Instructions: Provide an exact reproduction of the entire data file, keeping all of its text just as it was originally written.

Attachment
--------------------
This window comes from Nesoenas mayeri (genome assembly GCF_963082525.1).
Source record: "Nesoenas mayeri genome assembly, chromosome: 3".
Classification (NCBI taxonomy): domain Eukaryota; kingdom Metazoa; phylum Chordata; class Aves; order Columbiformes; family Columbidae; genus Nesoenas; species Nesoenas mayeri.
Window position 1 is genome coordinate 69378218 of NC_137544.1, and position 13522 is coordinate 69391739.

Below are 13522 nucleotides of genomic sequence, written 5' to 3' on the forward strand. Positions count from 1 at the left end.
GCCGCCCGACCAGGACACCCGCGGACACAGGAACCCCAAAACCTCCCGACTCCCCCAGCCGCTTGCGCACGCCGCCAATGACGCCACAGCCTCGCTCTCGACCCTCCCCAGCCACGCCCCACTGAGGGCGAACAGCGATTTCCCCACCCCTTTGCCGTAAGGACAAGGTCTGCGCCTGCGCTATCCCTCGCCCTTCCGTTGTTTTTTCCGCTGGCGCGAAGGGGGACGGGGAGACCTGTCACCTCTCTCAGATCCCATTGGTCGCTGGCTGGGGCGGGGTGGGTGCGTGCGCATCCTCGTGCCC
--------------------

This window comes from Nesoenas mayeri (genome assembly GCF_963082525.1).
Source record: "Nesoenas mayeri genome assembly, chromosome: 3".
Classification (NCBI taxonomy): domain Eukaryota; kingdom Metazoa; phylum Chordata; class Aves; order Columbiformes; family Columbidae; genus Nesoenas; species Nesoenas mayeri.
Window position 1 is genome coordinate 69378218 of NC_137544.1, and position 13522 is coordinate 69391739.

Below are 13522 nucleotides of genomic sequence, written 5' to 3' on the forward strand. Positions count from 1 at the left end.
GCCGCCCGACCAGGACACCCGCGGACACAGGAACCCCAAAACCTCCCGACTCCCCCAGCCGCTTGCGCACGCCGCCAATGACGCCACAGCCTCGCTCTCGACCCTCCCCAGCCACGCCCCACTGAGGGCGAACAGCGATTTCCCCACCCCTTTGCCGTAAGGACAAGGTCTGCGCCTGCGCTATCCCTCGCCCTTCCGTTGTTTTTTCCGCTGGCGCGAAGGGGGACGGGGAGACCTGTCACCTCTCTCAGATCCCATTGGTCGCTGGCTGGGGCGGGGTGGGTGCGTGCGCATCCTCGTGCCC